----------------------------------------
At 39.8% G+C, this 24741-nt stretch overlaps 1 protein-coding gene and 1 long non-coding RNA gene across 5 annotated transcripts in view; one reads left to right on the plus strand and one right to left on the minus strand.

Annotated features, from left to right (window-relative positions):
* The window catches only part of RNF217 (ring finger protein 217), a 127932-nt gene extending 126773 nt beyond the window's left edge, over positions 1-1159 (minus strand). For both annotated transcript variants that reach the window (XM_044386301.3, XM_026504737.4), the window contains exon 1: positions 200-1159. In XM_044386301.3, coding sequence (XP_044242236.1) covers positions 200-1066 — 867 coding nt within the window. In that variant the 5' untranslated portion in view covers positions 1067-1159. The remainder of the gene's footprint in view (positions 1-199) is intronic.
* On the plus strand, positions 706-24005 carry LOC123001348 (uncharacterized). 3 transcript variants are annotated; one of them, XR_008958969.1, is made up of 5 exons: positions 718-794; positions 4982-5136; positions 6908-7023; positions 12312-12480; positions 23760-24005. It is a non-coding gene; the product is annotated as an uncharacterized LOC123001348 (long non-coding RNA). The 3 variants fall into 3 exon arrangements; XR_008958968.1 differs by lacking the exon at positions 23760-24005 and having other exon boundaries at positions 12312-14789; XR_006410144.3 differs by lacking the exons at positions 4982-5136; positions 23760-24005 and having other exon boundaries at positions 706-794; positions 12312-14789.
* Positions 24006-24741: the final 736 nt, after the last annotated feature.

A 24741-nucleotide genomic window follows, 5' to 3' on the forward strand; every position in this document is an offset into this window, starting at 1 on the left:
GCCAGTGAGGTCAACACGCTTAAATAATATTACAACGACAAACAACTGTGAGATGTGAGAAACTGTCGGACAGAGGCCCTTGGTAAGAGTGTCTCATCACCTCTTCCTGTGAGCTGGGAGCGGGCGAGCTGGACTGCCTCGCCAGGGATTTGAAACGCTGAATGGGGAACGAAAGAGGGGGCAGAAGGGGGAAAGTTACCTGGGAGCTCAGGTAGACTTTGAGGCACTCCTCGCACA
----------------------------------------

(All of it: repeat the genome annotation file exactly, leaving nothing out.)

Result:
At 39.8% G+C, this 24741-nt stretch overlaps 1 protein-coding gene and 1 long non-coding RNA gene across 5 annotated transcripts in view; one reads left to right on the plus strand and one right to left on the minus strand.

Annotated features, from left to right (window-relative positions):
* The window catches only part of RNF217 (ring finger protein 217), a 127932-nt gene extending 126773 nt beyond the window's left edge, over positions 1-1159 (minus strand). For both annotated transcript variants that reach the window (XM_044386301.3, XM_026504737.4), the window contains exon 1: positions 200-1159. In XM_044386301.3, coding sequence (XP_044242236.1) covers positions 200-1066 — 867 coding nt within the window. In that variant the 5' untranslated portion in view covers positions 1067-1159. The remainder of the gene's footprint in view (positions 1-199) is intronic.
* On the plus strand, positions 706-24005 carry LOC123001348 (uncharacterized). 3 transcript variants are annotated; one of them, XR_008958969.1, is made up of 5 exons: positions 718-794; positions 4982-5136; positions 6908-7023; positions 12312-12480; positions 23760-24005. It is a non-coding gene; the product is annotated as an uncharacterized LOC123001348 (long non-coding RNA). The 3 variants fall into 3 exon arrangements; XR_008958968.1 differs by lacking the exon at positions 23760-24005 and having other exon boundaries at positions 12312-14789; XR_006410144.3 differs by lacking the exons at positions 4982-5136; positions 23760-24005 and having other exon boundaries at positions 706-794; positions 12312-14789.
* Positions 24006-24741: the final 736 nt, after the last annotated feature.

A 24741-nucleotide genomic window follows, 5' to 3' on the forward strand; every position in this document is an offset into this window, starting at 1 on the left:
GCCAGTGAGGTCAACACGCTTAAATAATATTACAACGACAAACAACTGTGAGATGTGAGAAACTGTCGGACAGAGGCCCTTGGTAAGAGTGTCTCATCACCTCTTCCTGTGAGCTGGGAGCGGGCGAGCTGGACTGCCTCGCCAGGGATTTGAAACGCTGAATGGGGAACGAAAGAGGGGGCAGAAGGGGGAAAGTTACCTGGGAGCTCAGGTAGACTTTGAGGCACTCCTCGCACA